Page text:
But that isn’t really the point of this little essay. I’m not primarily interested in the best language for getting a project to completion. If that is your interest, lots of factors will influence your decision that don’t have anything to do with the fact that Lisp might feel like a really well broken in pair of jeans.

Ultimately, I think Lisp’s real strength is the unpretentiousness with which it exposes the underlying nature of the programming system. While the Lisp community might be accused of pretention from time to time, I think the language is decidedly straightforward: in most languages you go through the, in my opinion, silly exercise of denoting a program tree using some large set of syntactic conventions, and then the language runtime converts that into a syntax tree, which is then operated upon to produce executable instructions of some kind. In Lisp, you are able to pretend, at least5, that you are denoting that intermediate tree directly.

This is not profound. On the contrary, it is essentially pragmatic6, and it has the appeal of the essentially pragmatic.

One source of feelings of alienation, in my opinion, is to be expected or forced to act in ways which one knows are meaningless. It might be argued that your average algol-syntaxed language is asking you to do that which is alienating: denote what you know is simply a tree as something which requires a complex transformation to arrive there.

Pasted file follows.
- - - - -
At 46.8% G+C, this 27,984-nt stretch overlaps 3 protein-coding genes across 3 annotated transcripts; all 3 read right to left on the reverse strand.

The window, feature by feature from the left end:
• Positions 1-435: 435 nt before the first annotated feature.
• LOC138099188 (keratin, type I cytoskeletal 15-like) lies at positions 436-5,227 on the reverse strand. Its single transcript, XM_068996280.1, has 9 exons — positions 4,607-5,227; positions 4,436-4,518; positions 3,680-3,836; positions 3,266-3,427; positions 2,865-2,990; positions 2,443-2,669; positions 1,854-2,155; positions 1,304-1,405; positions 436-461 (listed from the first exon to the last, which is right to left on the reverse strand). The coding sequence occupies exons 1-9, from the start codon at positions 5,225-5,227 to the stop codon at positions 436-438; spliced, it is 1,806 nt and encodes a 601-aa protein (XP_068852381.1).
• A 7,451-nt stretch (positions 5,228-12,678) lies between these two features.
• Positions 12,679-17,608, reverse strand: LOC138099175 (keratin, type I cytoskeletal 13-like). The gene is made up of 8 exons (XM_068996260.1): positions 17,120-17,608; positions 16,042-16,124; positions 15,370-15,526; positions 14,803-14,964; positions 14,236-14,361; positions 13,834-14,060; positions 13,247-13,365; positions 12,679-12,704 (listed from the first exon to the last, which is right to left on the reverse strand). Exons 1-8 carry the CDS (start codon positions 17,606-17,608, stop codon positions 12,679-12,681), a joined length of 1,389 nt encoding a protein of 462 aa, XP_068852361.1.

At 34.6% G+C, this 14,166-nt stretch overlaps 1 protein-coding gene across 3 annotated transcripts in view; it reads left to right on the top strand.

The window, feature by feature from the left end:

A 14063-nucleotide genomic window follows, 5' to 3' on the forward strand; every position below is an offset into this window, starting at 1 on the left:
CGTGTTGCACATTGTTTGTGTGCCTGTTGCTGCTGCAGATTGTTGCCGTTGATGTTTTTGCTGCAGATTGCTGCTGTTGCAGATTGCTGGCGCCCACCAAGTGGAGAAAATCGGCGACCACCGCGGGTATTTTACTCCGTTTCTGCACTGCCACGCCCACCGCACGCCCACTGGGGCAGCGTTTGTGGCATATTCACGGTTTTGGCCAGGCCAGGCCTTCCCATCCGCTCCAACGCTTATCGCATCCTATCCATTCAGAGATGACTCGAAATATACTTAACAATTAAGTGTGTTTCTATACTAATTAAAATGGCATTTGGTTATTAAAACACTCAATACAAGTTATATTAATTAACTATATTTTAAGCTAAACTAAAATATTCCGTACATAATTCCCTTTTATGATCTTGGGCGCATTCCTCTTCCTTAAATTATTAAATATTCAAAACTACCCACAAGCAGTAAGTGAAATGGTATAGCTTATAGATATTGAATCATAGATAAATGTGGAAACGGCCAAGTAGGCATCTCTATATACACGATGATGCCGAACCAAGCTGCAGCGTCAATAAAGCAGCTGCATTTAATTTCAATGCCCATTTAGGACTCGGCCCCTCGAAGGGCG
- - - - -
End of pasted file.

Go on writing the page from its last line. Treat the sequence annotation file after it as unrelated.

The benefits of this simplicity extend beyond vague feelings of empowerment. They enable, for instance, one to engage in code transformations without the conceptual overhead of source to source transformation. Of course, the runtime is performing a source-to-tree transformation, but it feels trivial, and your own code which operates on the parse tree can, most of the time, be written as though it is operating on the thing you typed, rather than the thing which is produced by the runtime. Once you encompass backquote, unquote, and unquote splice, denoting program transformations requires very little conceptual overhead7.

But the other benefit is the fact that your toolchain benefits in kind from the simplicity of the language. Tools like paredit or the excellent Dr Racket8 further close the gap between typing individual characters and denoting and manipulating, directly, the code tree.

The Anticlimax

So this isn’t exactly a resounding endorsement of the language, but that is exactly my point. I don’t think it is credible, in the contemporary programming language ecosystem, to claim that Lisp is significantly better as an existential matter, than a lot of languages out there. In many respects, languages like Haskell are much better considered intellectually, and a language like Javascript is much better positioned to actually deliver a product to someone.